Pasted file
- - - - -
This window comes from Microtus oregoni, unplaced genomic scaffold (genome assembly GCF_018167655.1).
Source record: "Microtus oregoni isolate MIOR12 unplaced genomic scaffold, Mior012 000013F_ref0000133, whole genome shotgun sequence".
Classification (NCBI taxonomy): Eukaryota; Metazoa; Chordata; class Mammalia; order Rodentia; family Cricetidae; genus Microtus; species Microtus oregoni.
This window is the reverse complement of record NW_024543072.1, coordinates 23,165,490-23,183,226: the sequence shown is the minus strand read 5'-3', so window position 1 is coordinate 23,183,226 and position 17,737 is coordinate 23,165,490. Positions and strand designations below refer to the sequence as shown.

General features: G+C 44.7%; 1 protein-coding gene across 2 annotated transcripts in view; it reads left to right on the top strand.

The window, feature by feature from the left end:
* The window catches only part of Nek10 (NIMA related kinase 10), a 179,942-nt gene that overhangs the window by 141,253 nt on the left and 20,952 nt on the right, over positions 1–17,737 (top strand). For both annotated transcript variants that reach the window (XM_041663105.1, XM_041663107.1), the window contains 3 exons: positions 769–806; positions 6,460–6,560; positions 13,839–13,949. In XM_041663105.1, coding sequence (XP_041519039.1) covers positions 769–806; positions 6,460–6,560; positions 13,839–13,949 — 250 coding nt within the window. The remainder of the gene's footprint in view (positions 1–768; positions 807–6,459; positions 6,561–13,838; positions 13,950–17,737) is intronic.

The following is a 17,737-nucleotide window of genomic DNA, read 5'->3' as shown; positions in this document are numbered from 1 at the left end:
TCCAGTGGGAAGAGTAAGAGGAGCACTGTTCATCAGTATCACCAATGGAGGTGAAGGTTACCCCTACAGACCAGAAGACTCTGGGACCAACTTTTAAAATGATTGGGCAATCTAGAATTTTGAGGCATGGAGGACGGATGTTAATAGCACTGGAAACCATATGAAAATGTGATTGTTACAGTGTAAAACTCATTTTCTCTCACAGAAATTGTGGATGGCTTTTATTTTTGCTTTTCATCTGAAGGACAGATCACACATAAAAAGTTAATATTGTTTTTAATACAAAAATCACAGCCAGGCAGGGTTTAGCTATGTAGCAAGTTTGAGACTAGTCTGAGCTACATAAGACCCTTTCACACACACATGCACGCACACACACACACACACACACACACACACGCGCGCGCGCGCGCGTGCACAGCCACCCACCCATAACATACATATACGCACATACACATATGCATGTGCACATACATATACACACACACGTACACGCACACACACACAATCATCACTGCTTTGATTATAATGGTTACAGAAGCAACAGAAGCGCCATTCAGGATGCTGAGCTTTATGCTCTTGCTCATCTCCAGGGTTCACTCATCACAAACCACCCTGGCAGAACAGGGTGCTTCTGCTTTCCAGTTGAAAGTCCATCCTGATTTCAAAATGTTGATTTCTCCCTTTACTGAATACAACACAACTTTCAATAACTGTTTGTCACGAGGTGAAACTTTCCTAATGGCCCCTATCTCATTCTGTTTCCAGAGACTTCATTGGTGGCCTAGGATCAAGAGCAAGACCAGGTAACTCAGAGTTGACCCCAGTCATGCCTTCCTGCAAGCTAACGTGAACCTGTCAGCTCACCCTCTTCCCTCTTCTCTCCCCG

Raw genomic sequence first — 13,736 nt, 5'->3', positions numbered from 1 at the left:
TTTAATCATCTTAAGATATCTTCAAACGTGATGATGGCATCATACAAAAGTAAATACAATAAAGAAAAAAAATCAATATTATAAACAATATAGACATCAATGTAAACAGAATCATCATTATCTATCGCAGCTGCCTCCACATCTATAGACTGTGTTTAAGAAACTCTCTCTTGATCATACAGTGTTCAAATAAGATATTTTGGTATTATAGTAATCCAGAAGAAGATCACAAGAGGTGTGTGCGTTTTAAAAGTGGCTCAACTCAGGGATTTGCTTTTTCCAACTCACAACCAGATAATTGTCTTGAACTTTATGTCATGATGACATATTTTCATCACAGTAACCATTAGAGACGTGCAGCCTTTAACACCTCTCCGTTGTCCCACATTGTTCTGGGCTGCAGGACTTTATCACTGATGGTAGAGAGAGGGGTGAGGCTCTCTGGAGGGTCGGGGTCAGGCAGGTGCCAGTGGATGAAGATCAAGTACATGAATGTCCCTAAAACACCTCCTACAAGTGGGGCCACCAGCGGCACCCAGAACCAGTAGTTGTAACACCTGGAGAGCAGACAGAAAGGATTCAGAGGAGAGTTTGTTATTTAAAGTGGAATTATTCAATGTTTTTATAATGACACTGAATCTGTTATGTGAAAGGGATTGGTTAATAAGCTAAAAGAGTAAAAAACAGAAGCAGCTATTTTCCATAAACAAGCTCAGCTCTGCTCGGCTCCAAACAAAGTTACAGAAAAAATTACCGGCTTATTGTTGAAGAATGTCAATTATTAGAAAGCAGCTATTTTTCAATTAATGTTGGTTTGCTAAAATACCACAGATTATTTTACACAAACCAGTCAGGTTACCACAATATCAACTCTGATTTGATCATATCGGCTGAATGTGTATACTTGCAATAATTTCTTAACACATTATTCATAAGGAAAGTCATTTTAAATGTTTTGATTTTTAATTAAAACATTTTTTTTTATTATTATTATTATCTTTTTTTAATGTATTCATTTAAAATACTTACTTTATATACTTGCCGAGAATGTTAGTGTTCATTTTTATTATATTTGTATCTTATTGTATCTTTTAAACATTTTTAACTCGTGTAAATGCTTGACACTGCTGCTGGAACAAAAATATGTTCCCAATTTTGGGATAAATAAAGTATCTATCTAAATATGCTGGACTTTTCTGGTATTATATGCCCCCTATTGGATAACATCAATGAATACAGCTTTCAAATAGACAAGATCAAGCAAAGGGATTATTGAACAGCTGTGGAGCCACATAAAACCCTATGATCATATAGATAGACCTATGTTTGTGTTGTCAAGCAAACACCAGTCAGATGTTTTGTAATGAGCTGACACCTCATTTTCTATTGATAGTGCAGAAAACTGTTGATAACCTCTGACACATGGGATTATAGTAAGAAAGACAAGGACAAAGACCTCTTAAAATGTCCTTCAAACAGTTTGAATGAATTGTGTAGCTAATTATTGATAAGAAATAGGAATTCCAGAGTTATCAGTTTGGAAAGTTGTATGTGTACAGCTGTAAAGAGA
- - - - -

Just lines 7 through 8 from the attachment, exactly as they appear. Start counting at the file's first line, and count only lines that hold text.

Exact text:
* The window catches only part of Nek10 (NIMA related kinase 10), a 179,942-nt gene that overhangs the window by 141,253 nt on the left and 20,952 nt on the right, over positions 1–17,737 (top strand). For both annotated transcript variants that reach the window (XM_041663105.1, XM_041663107.1), the window contains 3 exons: positions 769–806; positions 6,460–6,560; positions 13,839–13,949. In XM_041663105.1, coding sequence (XP_041519039.1) covers positions 769–806; positions 6,460–6,560; positions 13,839–13,949 — 250 coding nt within the window. The remainder of the gene's footprint in view (positions 1–768; positions 807–6,459; positions 6,561–13,838; positions 13,950–17,737) is intronic.

The following is a 17,737-nucleotide window of genomic DNA, read 5'->3' as shown; positions in this document are numbered from 1 at the left end: